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Raptor Interactions with Wind Energy: Case Studies from Around the World  

Author:  | Wildlife

ABSTRACT.—The global potential for wind power generation is vast, and the number of installations is increasing rapidly. We review case studies from around the world of the effects on raptors of wind-energy development. Collision mortality, displacement, and habitat loss have the potential to cause population-level effects, especially for species that are rare or endangered. The impact on raptors has much to do with their behavior, so careful siting of wind-energy developments to avoid areas suited to raptor breeding, foraging, or migration would reduce these effects. At established wind farms that already conflict with raptors, reduction of fatalities may be feasible by curtailment of turbines as raptors approach, and offset through mitigation of other human causes of mortality such as electrocution and poisoning, provided the relative effects can be quantified. Measurement of raptor mortality at wind farms is the subject of intense effort and study, especially where mitigation is required by law, with novel statistical approaches recently made available to improve the notoriously difficult-to-estimate mortality rates of rare and hard-to-detect species. Global standards for wind farm placement, monitoring, and effects mitigation would be a valuable contribution to raptor conservation worldwide.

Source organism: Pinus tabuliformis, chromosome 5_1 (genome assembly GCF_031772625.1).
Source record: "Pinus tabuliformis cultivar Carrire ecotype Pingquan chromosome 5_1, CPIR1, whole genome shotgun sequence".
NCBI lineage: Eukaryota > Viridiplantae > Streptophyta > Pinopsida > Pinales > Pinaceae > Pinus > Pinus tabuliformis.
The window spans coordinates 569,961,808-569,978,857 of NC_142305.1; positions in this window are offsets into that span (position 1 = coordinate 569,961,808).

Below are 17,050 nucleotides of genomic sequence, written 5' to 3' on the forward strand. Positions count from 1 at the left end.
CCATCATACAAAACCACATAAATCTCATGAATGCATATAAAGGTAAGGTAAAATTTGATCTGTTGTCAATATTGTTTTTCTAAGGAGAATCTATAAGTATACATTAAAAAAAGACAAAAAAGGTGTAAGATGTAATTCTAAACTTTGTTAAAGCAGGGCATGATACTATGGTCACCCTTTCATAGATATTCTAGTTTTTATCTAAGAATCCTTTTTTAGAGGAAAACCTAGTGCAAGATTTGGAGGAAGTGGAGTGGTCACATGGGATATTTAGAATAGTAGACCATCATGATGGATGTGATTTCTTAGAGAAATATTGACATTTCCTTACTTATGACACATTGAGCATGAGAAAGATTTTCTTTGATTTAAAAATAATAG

RICHARD T. WATSON
The Peregrine Fund, Boise, Idaho, USA
PATRICK S. KOLAR
Raptor Research Center, Department of Biological Science, Boise State University, Idaho, USA
MIGUEL FERRER
Delegación del CSIC en Andalucía—Casa de la Ciencia, Sevilla, Spain
TORGEIR NYGÅRD
Norwegian Institute for Nature Research, Trondheim
NAIRA JOHNSTON
Ecosystem Science and Management, University of Northern British Columbia, Prince George, Canada
W. GRAINGER HUNT
The Peregrine Fund, Boise, Idaho, USA
HANNELINE A. SMIT-ROBINSON
BirdLife South Africa, Parklands, South Africa; and Applied Behavioural Ecological & Ecosystem Research Unit, UNISA, Florida, South Africa
CHRISTOPHER J. FARMER
DNV GL—Energy, Chalfont, Pennsylvania, USA
MANUELA HUSO
US Geological Survey Forest and Rangeland Ecosystem Science Center, Corvallis, Oregon, USA
TODD E. KATZNER
US Geological Survey Forest and Rangeland Ecosystem Science Center, Boise, Idaho, USA

The Journal of Raptor Research, March 2018, Vol. 52, No. 1

Download original document: “Raptor Interactions with Wind Energy: Case Studies from Around the World

This material is the work of the author(s) indicated. Any opinions expressed in it are not necessarily those of National Wind Watch.

The copyright of this material resides with the author(s). As part of its noncommercial effort to present the environmental, social, scientific, and economic issues of large-scale wind power development to a global audience seeking such information, National Wind Watch endeavors to observe “fair use” as provided for in section 107 of U.S. Copyright Law and similar “fair dealing” provisions of the copyright laws of other nations. Send queries to query/wind-watch.org.

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